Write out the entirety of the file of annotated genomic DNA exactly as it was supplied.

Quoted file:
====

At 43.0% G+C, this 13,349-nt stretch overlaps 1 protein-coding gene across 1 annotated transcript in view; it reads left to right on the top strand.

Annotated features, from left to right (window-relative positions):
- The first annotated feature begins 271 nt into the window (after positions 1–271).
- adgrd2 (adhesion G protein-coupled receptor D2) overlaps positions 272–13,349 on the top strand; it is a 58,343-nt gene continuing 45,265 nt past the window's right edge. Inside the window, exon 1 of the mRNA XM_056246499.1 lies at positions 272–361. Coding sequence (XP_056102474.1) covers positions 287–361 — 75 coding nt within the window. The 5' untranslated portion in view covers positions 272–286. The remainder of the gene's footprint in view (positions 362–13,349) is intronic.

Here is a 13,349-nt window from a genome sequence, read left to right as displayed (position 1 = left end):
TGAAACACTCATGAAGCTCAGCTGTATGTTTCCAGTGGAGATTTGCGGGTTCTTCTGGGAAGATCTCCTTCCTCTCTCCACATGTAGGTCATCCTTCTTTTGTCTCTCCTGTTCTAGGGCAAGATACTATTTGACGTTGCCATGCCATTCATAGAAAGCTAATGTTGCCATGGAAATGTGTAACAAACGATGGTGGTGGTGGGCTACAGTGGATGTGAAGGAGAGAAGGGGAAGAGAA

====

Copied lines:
At 43.0% G+C, this 13,349-nt stretch overlaps 1 protein-coding gene across 1 annotated transcript in view; it reads left to right on the top strand.

Annotated features, from left to right (window-relative positions):
- The first annotated feature begins 271 nt into the window (after positions 1–271).
- adgrd2 (adhesion G protein-coupled receptor D2) overlaps positions 272–13,349 on the top strand; it is a 58,343-nt gene continuing 45,265 nt past the window's right edge. Inside the window, exon 1 of the mRNA XM_056246499.1 lies at positions 272–361. Coding sequence (XP_056102474.1) covers positions 287–361 — 75 coding nt within the window. The 5' untranslated portion in view covers positions 272–286. The remainder of the gene's footprint in view (positions 362–13,349) is intronic.

Here is a 13,349-nt window from a genome sequence, read left to right as displayed (position 1 = left end):
TGAAACACTCATGAAGCTCAGCTGTATGTTTCCAGTGGAGATTTGCGGGTTCTTCTGGGAAGATCTCCTTCCTCTCTCCACATGTAGGTCATCCTTCTTTTGTCTCTCCTGTTCTAGGGCAAGATACTATTTGACGTTGCCATGCCATTCATAGAAAGCTAATGTTGCCATGGAAATGTGTAACAAACGATGGTGGTGGTGGGCTACAGTGGATGTGAAGGAGAGAAGGGGAAGAGAA